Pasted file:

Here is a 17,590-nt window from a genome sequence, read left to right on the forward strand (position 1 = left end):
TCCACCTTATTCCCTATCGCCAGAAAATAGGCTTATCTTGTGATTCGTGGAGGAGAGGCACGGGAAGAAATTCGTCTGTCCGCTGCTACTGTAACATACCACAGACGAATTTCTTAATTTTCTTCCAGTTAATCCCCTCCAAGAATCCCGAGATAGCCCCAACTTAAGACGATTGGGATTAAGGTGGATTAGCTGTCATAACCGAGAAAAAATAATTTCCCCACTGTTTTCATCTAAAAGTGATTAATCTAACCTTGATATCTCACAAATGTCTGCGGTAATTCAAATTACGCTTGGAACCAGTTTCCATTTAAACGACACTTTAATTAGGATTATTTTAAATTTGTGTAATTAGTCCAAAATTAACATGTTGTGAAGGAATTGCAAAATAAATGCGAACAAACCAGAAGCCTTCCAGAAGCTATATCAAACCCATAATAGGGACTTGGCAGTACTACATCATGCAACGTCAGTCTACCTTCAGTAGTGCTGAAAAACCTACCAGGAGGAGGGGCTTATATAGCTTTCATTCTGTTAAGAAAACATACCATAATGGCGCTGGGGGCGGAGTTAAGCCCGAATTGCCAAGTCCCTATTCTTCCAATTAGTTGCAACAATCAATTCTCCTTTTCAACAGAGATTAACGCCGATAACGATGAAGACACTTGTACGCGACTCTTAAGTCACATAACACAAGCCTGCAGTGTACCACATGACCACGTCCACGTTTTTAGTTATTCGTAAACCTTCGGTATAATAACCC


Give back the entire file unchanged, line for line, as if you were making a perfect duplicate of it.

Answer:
Here is a 17,590-nt window from a genome sequence, read left to right on the forward strand (position 1 = left end):
TCCACCTTATTCCCTATCGCCAGAAAATAGGCTTATCTTGTGATTCGTGGAGGAGAGGCACGGGAAGAAATTCGTCTGTCCGCTGCTACTGTAACATACCACAGACGAATTTCTTAATTTTCTTCCAGTTAATCCCCTCCAAGAATCCCGAGATAGCCCCAACTTAAGACGATTGGGATTAAGGTGGATTAGCTGTCATAACCGAGAAAAAATAATTTCCCCACTGTTTTCATCTAAAAGTGATTAATCTAACCTTGATATCTCACAAATGTCTGCGGTAATTCAAATTACGCTTGGAACCAGTTTCCATTTAAACGACACTTTAATTAGGATTATTTTAAATTTGTGTAATTAGTCCAAAATTAACATGTTGTGAAGGAATTGCAAAATAAATGCGAACAAACCAGAAGCCTTCCAGAAGCTATATCAAACCCATAATAGGGACTTGGCAGTACTACATCATGCAACGTCAGTCTACCTTCAGTAGTGCTGAAAAACCTACCAGGAGGAGGGGCTTATATAGCTTTCATTCTGTTAAGAAAACATACCATAATGGCGCTGGGGGCGGAGTTAAGCCCGAATTGCCAAGTCCCTATTCTTCCAATTAGTTGCAACAATCAATTCTCCTTTTCAACAGAGATTAACGCCGATAACGATGAAGACACTTGTACGCGACTCTTAAGTCACATAACACAAGCCTGCAGTGTACCACATGACCACGTCCACGTTTTTAGTTATTCGTAAACCTTCGGTATAATAACCC